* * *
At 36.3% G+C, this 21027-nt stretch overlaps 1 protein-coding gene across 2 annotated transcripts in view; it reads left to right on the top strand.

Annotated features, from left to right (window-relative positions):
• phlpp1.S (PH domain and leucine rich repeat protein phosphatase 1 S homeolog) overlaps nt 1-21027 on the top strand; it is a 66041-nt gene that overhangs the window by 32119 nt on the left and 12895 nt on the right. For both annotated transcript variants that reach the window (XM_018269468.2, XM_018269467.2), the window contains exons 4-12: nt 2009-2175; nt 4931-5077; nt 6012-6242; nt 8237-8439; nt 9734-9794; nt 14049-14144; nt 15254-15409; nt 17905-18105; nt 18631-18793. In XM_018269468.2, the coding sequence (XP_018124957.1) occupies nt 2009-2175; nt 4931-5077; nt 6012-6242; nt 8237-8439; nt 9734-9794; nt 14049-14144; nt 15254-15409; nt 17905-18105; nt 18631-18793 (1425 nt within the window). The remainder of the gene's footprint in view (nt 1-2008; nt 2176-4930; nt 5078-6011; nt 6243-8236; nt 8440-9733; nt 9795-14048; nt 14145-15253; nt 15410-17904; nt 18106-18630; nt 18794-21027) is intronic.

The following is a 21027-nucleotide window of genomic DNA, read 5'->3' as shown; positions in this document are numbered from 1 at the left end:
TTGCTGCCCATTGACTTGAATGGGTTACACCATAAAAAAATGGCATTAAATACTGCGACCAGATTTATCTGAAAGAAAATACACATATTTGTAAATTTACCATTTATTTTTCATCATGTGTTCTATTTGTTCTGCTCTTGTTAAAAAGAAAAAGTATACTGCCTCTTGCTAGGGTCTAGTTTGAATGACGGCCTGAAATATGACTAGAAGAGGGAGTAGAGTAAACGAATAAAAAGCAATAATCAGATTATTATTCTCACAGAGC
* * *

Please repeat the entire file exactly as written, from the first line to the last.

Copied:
At 36.3% G+C, this 21027-nt stretch overlaps 1 protein-coding gene across 2 annotated transcripts in view; it reads left to right on the top strand.

Annotated features, from left to right (window-relative positions):
• phlpp1.S (PH domain and leucine rich repeat protein phosphatase 1 S homeolog) overlaps nt 1-21027 on the top strand; it is a 66041-nt gene that overhangs the window by 32119 nt on the left and 12895 nt on the right. For both annotated transcript variants that reach the window (XM_018269468.2, XM_018269467.2), the window contains exons 4-12: nt 2009-2175; nt 4931-5077; nt 6012-6242; nt 8237-8439; nt 9734-9794; nt 14049-14144; nt 15254-15409; nt 17905-18105; nt 18631-18793. In XM_018269468.2, the coding sequence (XP_018124957.1) occupies nt 2009-2175; nt 4931-5077; nt 6012-6242; nt 8237-8439; nt 9734-9794; nt 14049-14144; nt 15254-15409; nt 17905-18105; nt 18631-18793 (1425 nt within the window). The remainder of the gene's footprint in view (nt 1-2008; nt 2176-4930; nt 5078-6011; nt 6243-8236; nt 8440-9733; nt 9795-14048; nt 14145-15253; nt 15410-17904; nt 18106-18630; nt 18794-21027) is intronic.

The following is a 21027-nucleotide window of genomic DNA, read 5'->3' as shown; positions in this document are numbered from 1 at the left end:
TTGCTGCCCATTGACTTGAATGGGTTACACCATAAAAAAATGGCATTAAATACTGCGACCAGATTTATCTGAAAGAAAATACACATATTTGTAAATTTACCATTTATTTTTCATCATGTGTTCTATTTGTTCTGCTCTTGTTAAAAAGAAAAAGTATACTGCCTCTTGCTAGGGTCTAGTTTGAATGACGGCCTGAAATATGACTAGAAGAGGGAGTAGAGTAAACGAATAAAAAGCAATAATCAGATTATTATTCTCACAGAGC